Elena Di Giovanni is Associate Professor in English and Translation at the University of Macerata. She holds a degree in Specialized Translation and a PhD in English and Audiovisual Translation. She has taught and researched audiovisual translation and media accessibility for over 15 years, giving talks and workshops all over Italy but also in Spain, the United Kingdom, Ireland, France, the USA and Egypt. For the past 7 years she has been Visiting Lecturer at Roehampton University, London, MA Course in Audiovisual Translation. Her main research interests include subtliting, dubbing, access services for television, cinema and live events. She also specializes in research on translation in post-colonial settings and writing as translation. Her most recent publications include: Across Screens, Across Boundaries (Intralinea, Vol. 16, 2014), “Audio description and textuality” (Parallèles, vol. 26, 2014), “Visual and narrative priorities of the blind and non-blind: eye tracking and audio description”(Perspectives. Studies in Translatology, Vol. 22:1, 2014), Audiovisual Translation Across Europe: an Ever-changing Landscape (Peter Lang, 2012).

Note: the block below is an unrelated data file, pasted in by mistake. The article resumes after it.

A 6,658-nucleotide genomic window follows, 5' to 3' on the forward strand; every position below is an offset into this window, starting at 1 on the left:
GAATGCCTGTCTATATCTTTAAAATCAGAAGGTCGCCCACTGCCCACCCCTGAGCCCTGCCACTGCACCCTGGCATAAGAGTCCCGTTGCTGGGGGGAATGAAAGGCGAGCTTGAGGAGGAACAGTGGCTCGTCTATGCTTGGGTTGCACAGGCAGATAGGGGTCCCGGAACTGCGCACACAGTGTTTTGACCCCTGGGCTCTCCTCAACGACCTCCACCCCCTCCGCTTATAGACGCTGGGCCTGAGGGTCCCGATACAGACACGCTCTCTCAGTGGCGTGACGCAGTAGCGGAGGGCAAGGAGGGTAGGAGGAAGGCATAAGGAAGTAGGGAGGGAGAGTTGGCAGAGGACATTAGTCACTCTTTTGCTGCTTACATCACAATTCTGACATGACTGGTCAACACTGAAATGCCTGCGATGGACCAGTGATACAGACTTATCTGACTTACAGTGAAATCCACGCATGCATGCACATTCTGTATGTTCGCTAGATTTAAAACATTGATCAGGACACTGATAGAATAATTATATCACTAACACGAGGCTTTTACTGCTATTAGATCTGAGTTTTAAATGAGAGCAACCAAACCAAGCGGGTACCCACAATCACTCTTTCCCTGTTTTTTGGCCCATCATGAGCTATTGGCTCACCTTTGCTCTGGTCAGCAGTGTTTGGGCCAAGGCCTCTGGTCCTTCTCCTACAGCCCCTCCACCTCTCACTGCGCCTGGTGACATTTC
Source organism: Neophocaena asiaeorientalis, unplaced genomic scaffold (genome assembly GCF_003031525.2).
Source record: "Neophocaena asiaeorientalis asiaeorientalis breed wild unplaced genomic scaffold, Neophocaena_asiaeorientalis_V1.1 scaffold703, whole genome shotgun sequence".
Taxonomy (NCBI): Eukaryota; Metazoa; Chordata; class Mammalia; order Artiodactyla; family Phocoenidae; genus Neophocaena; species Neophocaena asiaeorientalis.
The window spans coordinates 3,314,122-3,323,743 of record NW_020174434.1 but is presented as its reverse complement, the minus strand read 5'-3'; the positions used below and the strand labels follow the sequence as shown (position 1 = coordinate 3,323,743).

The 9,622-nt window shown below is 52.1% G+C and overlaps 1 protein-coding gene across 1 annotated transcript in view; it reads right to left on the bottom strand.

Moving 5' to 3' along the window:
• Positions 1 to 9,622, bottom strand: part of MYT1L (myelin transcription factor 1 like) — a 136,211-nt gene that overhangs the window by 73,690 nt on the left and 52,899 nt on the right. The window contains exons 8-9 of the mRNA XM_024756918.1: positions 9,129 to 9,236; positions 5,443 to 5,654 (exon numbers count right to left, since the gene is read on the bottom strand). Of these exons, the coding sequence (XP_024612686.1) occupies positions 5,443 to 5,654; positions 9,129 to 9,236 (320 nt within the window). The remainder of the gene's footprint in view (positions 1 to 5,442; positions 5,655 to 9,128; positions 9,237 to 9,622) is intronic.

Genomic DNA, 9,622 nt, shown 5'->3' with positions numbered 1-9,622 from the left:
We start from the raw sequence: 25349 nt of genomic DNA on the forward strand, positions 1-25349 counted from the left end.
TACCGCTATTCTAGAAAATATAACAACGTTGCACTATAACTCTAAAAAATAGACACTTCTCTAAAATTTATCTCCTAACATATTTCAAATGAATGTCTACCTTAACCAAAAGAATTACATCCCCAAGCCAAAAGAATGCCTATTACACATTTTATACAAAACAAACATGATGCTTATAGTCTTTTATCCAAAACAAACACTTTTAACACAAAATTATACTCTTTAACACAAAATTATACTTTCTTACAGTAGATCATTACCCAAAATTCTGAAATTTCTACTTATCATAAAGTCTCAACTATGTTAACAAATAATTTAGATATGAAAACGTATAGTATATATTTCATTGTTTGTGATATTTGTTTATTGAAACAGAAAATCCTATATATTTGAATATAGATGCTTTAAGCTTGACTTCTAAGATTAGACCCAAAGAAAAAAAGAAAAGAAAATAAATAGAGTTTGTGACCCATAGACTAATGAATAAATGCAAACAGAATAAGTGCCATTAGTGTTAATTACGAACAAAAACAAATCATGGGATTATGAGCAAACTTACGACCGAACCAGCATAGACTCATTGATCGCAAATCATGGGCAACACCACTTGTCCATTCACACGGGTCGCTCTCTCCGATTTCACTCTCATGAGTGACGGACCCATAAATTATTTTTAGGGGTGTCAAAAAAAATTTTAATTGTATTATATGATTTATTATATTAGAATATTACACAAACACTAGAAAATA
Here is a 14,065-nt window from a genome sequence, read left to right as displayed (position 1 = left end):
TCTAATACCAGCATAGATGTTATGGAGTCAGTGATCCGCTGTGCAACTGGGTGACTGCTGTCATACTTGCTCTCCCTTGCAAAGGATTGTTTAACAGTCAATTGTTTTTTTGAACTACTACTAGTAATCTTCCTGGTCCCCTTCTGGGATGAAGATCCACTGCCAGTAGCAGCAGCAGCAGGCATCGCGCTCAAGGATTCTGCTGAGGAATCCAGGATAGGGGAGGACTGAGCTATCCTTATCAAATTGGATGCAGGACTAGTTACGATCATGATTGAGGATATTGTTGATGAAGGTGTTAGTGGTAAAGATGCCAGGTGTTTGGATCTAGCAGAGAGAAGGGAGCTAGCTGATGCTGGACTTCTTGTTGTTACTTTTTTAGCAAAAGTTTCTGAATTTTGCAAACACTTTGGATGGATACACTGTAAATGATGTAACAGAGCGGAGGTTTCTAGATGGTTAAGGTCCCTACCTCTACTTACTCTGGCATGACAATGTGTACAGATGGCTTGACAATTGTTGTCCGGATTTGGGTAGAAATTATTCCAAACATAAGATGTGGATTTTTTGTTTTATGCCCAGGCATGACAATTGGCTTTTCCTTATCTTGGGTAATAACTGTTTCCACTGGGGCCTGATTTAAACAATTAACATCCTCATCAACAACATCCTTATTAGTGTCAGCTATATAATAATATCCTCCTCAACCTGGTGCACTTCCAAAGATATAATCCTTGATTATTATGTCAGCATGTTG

Distribution of Disney films and TV products in the Arab world has recently undergone a radical change: since the signing of a large-scale agreement between Al Jazeera and Disney, in 2013, most films and TV series are being dubbed, or redubbed, in Modern Standard Arabic. Contrary to the long-standing tradition of dubbing Disney productions using the Egyptian vernacular variety of Arabic, the eminently written, formal language used for administration and classical education has been introduced as a vehicle for animation dialogue. And not without consistent semantic manipulation. This article seeks to contextualize this recent shift in dubbing animation in the Arab world, with a view to unveiling its underlying dynamics. The role played by Al Jazeera in reshaping media communication and translation across the Arab world and beyond is also considered, in an attempt to grasp the social, political and ultimately ideological implications of its strategies, as well as its power in significantly orienting traditionally imperialist, Western colossi like Disney. A comparative analysis of the original English TV series Aladdin, its Egyptian dubbed version and MSA redubbing follows, providing evidence for this new trend in audiovisual translation aimed at Arabic speakers the world over.